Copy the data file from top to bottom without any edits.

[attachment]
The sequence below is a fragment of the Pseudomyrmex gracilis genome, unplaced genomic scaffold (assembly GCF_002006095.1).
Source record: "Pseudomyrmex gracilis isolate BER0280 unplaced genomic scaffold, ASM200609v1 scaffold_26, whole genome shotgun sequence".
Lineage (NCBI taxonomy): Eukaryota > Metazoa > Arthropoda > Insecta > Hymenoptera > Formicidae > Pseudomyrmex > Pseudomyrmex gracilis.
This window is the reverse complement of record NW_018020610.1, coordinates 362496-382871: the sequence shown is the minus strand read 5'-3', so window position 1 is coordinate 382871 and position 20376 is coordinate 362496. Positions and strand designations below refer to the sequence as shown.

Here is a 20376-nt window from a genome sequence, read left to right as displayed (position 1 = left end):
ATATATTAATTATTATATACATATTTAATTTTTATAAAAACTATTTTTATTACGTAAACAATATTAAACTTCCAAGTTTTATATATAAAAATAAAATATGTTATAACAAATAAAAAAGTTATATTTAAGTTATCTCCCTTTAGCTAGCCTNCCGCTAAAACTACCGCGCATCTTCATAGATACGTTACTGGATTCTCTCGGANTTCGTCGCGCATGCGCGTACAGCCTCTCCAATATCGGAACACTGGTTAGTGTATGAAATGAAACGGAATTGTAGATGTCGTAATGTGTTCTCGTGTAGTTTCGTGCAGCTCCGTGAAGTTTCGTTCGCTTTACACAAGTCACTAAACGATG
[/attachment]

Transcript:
The sequence below is a fragment of the Pseudomyrmex gracilis genome, unplaced genomic scaffold (assembly GCF_002006095.1).
Source record: "Pseudomyrmex gracilis isolate BER0280 unplaced genomic scaffold, ASM200609v1 scaffold_26, whole genome shotgun sequence".
Lineage (NCBI taxonomy): Eukaryota > Metazoa > Arthropoda > Insecta > Hymenoptera > Formicidae > Pseudomyrmex > Pseudomyrmex gracilis.
This window is the reverse complement of record NW_018020610.1, coordinates 362496-382871: the sequence shown is the minus strand read 5'-3', so window position 1 is coordinate 382871 and position 20376 is coordinate 362496. Positions and strand designations below refer to the sequence as shown.

Here is a 20376-nt window from a genome sequence, read left to right as displayed (position 1 = left end):
ATATATTAATTATTATATACATATTTAATTTTTATAAAAACTATTTTTATTACGTAAACAATATTAAACTTCCAAGTTTTATATATAAAAATAAAATATGTTATAACAAATAAAAAAGTTATATTTAAGTTATCTCCCTTTAGCTAGCCTNCCGCTAAAACTACCGCGCATCTTCATAGATACGTTACTGGATTCTCTCGGANTTCGTCGCGCATGCGCGTACAGCCTCTCCAATATCGGAACACTGGTTAGTGTATGAAATGAAACGGAATTGTAGATGTCGTAATGTGTTCTCGTGTAGTTTCGTGCAGCTCCGTGAAGTTTCGTTCGCTTTACACAAGTCACTAAACGATG